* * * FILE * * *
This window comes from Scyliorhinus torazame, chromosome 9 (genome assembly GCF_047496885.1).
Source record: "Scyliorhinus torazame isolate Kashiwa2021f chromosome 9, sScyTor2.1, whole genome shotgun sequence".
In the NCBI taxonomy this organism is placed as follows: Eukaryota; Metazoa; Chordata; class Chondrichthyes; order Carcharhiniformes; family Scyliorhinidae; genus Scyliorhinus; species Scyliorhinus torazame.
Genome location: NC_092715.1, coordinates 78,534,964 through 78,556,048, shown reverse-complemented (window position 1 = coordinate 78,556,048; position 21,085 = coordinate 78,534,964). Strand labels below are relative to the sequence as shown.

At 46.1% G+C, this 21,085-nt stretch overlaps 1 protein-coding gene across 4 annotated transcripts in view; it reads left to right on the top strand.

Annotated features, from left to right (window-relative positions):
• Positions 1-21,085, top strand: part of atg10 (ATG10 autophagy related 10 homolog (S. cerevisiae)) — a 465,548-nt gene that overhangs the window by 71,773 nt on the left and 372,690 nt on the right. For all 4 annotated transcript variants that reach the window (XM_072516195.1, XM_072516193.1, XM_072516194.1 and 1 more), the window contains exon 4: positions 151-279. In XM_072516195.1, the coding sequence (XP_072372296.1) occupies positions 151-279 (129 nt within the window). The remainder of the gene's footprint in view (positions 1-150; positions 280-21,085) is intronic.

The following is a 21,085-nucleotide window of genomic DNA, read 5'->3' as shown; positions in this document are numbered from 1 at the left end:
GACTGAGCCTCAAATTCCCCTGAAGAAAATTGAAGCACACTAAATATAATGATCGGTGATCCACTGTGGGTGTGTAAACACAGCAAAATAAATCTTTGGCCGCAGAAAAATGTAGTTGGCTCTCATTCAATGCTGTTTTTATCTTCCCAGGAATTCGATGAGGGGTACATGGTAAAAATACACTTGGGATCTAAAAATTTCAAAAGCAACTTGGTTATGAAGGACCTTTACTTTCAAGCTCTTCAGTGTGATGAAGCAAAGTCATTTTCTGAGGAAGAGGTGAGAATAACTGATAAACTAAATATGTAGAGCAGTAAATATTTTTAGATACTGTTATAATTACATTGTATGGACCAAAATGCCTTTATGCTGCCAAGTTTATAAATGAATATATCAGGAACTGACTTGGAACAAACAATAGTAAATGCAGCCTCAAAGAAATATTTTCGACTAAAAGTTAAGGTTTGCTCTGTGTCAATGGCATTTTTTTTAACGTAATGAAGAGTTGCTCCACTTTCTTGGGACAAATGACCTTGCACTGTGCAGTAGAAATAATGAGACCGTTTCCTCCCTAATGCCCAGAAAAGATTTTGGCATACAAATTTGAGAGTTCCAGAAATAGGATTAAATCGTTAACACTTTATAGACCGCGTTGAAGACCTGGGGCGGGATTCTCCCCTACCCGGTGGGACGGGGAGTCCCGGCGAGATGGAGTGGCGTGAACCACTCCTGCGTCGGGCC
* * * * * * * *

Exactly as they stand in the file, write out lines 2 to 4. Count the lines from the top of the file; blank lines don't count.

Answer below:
Source record: "Scyliorhinus torazame isolate Kashiwa2021f chromosome 9, sScyTor2.1, whole genome shotgun sequence".
In the NCBI taxonomy this organism is placed as follows: Eukaryota; Metazoa; Chordata; class Chondrichthyes; order Carcharhiniformes; family Scyliorhinidae; genus Scyliorhinus; species Scyliorhinus torazame.
Genome location: NC_092715.1, coordinates 78,534,964 through 78,556,048, shown reverse-complemented (window position 1 = coordinate 78,556,048; position 21,085 = coordinate 78,534,964). Strand labels below are relative to the sequence as shown.